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However, I have vowed to never again coupie down (coupie down is apparently West Country slang for crouching – and I always thought it was best queen’s english!) to take a photo of a ground level plant after having a rather ungainly experience when attempting to get back up. It’s hard enough to get up from such a position even when unencumbered by an 8 kilo pack. I attempted to use my poles to give me some leverage, but alas I was doomed and suddenly found myself in the middle of the track, on my back with my arms and legs flailing helplessly in the air. I felt like an upturned turtle trying to right itself. The path was rough gravel and I didn’t want to hurt my hands in my ridiculous manoeuvring, so put my poles on the ground alongside me and rested my hands on them to get the necessary leverage – which was quite considerable. Luckily Elly was too far behind me to catch any of this on camera, but it will stay fresh in my mind for some time to come!

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The rest of the walk was just as delightful and we received a few ‘bom viajes’ from locals and even some ‘bom caminhos’ from some cyclists. After a short sit down on a strategically placed rock, we sauntered the last 5 km into Alvorge. We were looking for the Cafe da Sua Vida where we were instructed we could ask for a key to the church-run albergue. For your information, the cafe is situated to your right immediately you enter the town square. We managed not to see it and the next thing we knew, a man was running after us asking if we wanted a carimbo for our credentials, whereby we followed him back to the cafe. His wife speaks good English and after establishing that we wanted to stay at the albergue, she phoned the key holder who said she would be about 30 minutes. In the time we were waiting (and drinking a glass or two of wine) – about an hour, the cafe had gone from empty to full of smiling villagers.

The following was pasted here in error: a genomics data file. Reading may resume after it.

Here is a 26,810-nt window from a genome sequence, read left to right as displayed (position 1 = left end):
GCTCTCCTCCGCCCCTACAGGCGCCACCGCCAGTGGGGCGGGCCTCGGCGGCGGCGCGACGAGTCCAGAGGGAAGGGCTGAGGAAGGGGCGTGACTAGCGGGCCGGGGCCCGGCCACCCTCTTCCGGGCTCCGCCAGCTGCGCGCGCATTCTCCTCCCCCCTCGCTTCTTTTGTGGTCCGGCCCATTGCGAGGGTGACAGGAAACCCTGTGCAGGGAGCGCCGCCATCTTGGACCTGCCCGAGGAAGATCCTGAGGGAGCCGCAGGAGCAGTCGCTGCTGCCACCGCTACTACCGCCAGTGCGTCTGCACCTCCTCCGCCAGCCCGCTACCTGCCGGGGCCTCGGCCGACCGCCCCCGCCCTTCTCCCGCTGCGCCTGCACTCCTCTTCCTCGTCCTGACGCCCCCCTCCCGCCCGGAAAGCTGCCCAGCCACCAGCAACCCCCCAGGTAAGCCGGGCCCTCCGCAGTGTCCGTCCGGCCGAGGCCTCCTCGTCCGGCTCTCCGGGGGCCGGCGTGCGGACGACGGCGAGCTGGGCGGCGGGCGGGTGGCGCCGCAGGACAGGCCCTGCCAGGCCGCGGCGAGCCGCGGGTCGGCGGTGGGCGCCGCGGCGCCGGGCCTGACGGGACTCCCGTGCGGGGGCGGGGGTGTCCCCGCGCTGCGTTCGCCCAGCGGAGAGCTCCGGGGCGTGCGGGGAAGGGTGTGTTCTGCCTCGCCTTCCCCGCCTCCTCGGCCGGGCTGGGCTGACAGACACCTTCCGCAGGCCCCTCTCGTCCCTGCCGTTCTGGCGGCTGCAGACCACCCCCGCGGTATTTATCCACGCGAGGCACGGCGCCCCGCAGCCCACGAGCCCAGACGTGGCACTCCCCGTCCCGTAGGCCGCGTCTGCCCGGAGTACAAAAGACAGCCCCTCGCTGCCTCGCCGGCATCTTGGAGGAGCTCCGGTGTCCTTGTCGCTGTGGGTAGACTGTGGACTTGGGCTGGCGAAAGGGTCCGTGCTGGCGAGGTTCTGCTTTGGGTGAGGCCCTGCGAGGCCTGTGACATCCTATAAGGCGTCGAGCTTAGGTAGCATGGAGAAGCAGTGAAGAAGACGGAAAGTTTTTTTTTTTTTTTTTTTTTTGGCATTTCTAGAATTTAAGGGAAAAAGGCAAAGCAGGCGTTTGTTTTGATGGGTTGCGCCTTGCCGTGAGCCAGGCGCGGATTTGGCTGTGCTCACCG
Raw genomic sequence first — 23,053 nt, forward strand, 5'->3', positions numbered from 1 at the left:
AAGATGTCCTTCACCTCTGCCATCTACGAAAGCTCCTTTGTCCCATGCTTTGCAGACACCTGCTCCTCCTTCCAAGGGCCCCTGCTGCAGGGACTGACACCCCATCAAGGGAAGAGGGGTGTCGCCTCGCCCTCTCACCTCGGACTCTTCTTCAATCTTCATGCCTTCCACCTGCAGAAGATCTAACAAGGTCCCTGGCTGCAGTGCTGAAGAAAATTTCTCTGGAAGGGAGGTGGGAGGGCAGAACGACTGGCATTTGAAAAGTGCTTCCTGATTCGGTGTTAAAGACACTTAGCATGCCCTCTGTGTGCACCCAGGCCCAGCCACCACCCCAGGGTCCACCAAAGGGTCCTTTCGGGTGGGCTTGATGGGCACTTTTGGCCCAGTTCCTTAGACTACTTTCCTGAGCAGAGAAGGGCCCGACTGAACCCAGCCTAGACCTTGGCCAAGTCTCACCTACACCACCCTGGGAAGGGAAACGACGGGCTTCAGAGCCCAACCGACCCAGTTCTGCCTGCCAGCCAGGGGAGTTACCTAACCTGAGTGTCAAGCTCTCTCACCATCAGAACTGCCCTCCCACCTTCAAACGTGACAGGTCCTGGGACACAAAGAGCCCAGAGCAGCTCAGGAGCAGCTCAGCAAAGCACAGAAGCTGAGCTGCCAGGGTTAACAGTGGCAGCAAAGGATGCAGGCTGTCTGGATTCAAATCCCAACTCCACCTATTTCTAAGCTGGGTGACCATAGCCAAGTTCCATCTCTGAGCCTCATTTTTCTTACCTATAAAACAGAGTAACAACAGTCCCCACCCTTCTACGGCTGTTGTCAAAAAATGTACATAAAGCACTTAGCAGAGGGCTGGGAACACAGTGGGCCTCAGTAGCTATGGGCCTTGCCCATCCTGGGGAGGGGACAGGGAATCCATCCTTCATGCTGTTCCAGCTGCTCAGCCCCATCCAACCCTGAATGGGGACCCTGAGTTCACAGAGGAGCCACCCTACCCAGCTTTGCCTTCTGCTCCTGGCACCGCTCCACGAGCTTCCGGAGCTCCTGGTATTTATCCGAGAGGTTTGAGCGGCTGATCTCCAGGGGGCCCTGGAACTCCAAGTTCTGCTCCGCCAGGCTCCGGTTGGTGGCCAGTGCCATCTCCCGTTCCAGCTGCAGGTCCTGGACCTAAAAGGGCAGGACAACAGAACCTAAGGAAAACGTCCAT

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The owners’ 6 year old daughter Leonor showed us the guest book which was full of appreciative comments and when the key lady turned up Vitor and I piled into her car to be driven the couple of hundred metres to the albergue and given a guided tour. The accommodation is in the basement of the church hall which is an imposing building behind the pretty church. There are 8 beds, two showers and a loo, with use of kitchen facilities on an upper floor. I was handed the key and asked to leave it on the table when we left.

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Then Vitor and I walked back to the cafe during which time I was given an excellent guided tour of the pretty and very peaceful town.

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Everything here seems delightful and we have ordered dinner in the cafe for 7pm. We are very lucky to be so well cared for by such charming and friendly people. Thank you to the residents of Alvorge!

About magwood

Trepidatious Traveller - camino blog is about preparing for and walking the Camino de Santiago. Many future pilgrims have found the blog useful and inspiring, and many who have no plans to walk the camino have simply enjoyed the dialogue http://www.magwood.me
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26 Responses to day 10, Alvaiazere to Alvorge 25.5 km

  1. Janice Tyler says: